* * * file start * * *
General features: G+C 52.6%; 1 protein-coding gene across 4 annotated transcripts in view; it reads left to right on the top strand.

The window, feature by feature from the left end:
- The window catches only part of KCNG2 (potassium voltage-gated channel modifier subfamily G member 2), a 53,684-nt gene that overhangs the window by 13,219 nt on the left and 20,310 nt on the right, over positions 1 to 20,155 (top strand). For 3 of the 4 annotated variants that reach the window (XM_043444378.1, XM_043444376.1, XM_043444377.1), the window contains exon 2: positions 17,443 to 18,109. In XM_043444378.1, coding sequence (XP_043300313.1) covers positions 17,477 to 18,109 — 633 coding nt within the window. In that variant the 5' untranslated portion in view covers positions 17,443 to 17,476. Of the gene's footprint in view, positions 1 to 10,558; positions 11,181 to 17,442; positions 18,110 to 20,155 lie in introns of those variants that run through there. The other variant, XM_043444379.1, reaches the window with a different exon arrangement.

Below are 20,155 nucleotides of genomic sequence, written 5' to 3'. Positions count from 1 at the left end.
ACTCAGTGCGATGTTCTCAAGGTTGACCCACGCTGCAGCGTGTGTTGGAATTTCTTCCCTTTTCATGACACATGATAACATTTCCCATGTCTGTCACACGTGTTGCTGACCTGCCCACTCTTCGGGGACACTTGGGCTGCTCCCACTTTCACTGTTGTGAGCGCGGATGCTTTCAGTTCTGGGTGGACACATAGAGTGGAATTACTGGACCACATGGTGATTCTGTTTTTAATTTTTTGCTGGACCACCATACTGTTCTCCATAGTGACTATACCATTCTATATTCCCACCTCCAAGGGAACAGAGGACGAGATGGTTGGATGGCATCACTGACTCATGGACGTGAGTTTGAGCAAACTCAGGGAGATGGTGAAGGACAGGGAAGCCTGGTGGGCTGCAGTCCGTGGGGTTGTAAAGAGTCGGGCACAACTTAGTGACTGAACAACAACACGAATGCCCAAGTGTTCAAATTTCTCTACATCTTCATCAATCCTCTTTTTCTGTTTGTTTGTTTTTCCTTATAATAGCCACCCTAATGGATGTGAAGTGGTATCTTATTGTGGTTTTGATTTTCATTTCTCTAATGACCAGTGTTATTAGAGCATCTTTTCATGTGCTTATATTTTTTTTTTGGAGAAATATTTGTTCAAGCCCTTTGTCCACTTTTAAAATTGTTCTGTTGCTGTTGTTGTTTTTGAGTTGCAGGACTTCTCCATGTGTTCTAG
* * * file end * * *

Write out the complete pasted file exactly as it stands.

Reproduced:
General features: G+C 52.6%; 1 protein-coding gene across 4 annotated transcripts in view; it reads left to right on the top strand.

The window, feature by feature from the left end:
- The window catches only part of KCNG2 (potassium voltage-gated channel modifier subfamily G member 2), a 53,684-nt gene that overhangs the window by 13,219 nt on the left and 20,310 nt on the right, over positions 1 to 20,155 (top strand). For 3 of the 4 annotated variants that reach the window (XM_043444378.1, XM_043444376.1, XM_043444377.1), the window contains exon 2: positions 17,443 to 18,109. In XM_043444378.1, coding sequence (XP_043300313.1) covers positions 17,477 to 18,109 — 633 coding nt within the window. In that variant the 5' untranslated portion in view covers positions 17,443 to 17,476. Of the gene's footprint in view, positions 1 to 10,558; positions 11,181 to 17,442; positions 18,110 to 20,155 lie in introns of those variants that run through there. The other variant, XM_043444379.1, reaches the window with a different exon arrangement.

Below are 20,155 nucleotides of genomic sequence, written 5' to 3'. Positions count from 1 at the left end.
ACTCAGTGCGATGTTCTCAAGGTTGACCCACGCTGCAGCGTGTGTTGGAATTTCTTCCCTTTTCATGACACATGATAACATTTCCCATGTCTGTCACACGTGTTGCTGACCTGCCCACTCTTCGGGGACACTTGGGCTGCTCCCACTTTCACTGTTGTGAGCGCGGATGCTTTCAGTTCTGGGTGGACACATAGAGTGGAATTACTGGACCACATGGTGATTCTGTTTTTAATTTTTTGCTGGACCACCATACTGTTCTCCATAGTGACTATACCATTCTATATTCCCACCTCCAAGGGAACAGAGGACGAGATGGTTGGATGGCATCACTGACTCATGGACGTGAGTTTGAGCAAACTCAGGGAGATGGTGAAGGACAGGGAAGCCTGGTGGGCTGCAGTCCGTGGGGTTGTAAAGAGTCGGGCACAACTTAGTGACTGAACAACAACACGAATGCCCAAGTGTTCAAATTTCTCTACATCTTCATCAATCCTCTTTTTCTGTTTGTTTGTTTTTCCTTATAATAGCCACCCTAATGGATGTGAAGTGGTATCTTATTGTGGTTTTGATTTTCATTTCTCTAATGACCAGTGTTATTAGAGCATCTTTTCATGTGCTTATATTTTTTTTTTGGAGAAATATTTGTTCAAGCCCTTTGTCCACTTTTAAAATTGTTCTGTTGCTGTTGTTGTTTTTGAGTTGCAGGACTTCTCCATGTGTTCTAG